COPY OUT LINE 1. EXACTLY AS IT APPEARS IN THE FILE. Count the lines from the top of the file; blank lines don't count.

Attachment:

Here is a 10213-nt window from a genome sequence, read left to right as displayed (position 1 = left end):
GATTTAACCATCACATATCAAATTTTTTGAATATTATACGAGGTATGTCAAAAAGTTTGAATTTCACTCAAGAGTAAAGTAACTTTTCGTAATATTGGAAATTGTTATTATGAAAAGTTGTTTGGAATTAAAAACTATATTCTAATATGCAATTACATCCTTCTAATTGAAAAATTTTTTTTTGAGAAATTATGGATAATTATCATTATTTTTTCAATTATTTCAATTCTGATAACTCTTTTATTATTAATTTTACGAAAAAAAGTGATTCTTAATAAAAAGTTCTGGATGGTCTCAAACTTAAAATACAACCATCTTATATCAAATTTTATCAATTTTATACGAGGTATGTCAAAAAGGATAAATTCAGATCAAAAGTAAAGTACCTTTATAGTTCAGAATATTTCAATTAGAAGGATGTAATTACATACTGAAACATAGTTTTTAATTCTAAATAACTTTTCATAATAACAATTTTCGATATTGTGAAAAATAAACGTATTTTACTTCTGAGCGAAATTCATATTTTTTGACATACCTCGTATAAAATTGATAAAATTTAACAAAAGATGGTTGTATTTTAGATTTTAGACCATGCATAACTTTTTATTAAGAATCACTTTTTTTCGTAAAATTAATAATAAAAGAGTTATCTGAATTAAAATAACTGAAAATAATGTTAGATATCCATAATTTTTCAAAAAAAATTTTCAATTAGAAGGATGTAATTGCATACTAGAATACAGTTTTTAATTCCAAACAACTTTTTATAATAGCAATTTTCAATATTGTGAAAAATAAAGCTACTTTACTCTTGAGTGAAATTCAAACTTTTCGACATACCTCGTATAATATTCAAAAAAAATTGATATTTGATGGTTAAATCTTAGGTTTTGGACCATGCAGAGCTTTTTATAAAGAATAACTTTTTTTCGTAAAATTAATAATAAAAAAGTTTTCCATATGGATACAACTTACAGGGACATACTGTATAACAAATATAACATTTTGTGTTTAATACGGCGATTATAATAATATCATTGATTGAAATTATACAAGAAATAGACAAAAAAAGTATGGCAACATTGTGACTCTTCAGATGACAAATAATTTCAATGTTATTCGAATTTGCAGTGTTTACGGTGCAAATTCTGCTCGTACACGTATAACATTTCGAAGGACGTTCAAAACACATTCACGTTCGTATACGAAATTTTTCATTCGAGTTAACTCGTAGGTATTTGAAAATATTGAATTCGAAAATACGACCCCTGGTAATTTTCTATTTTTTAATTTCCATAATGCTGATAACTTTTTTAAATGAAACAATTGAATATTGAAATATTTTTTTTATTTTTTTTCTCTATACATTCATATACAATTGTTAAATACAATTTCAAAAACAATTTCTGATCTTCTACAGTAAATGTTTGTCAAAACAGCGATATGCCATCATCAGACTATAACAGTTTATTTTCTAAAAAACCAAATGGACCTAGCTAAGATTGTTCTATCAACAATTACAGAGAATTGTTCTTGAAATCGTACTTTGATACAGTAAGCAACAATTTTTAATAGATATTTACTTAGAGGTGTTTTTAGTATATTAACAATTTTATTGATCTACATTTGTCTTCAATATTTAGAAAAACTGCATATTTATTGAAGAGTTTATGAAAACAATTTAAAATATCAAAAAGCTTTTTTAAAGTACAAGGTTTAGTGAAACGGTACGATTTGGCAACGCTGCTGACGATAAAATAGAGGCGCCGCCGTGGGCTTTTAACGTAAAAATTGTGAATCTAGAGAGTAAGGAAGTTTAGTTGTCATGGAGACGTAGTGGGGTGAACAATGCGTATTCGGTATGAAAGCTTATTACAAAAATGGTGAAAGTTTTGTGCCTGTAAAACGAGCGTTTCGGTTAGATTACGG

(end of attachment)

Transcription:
Here is a 10213-nt window from a genome sequence, read left to right as displayed (position 1 = left end):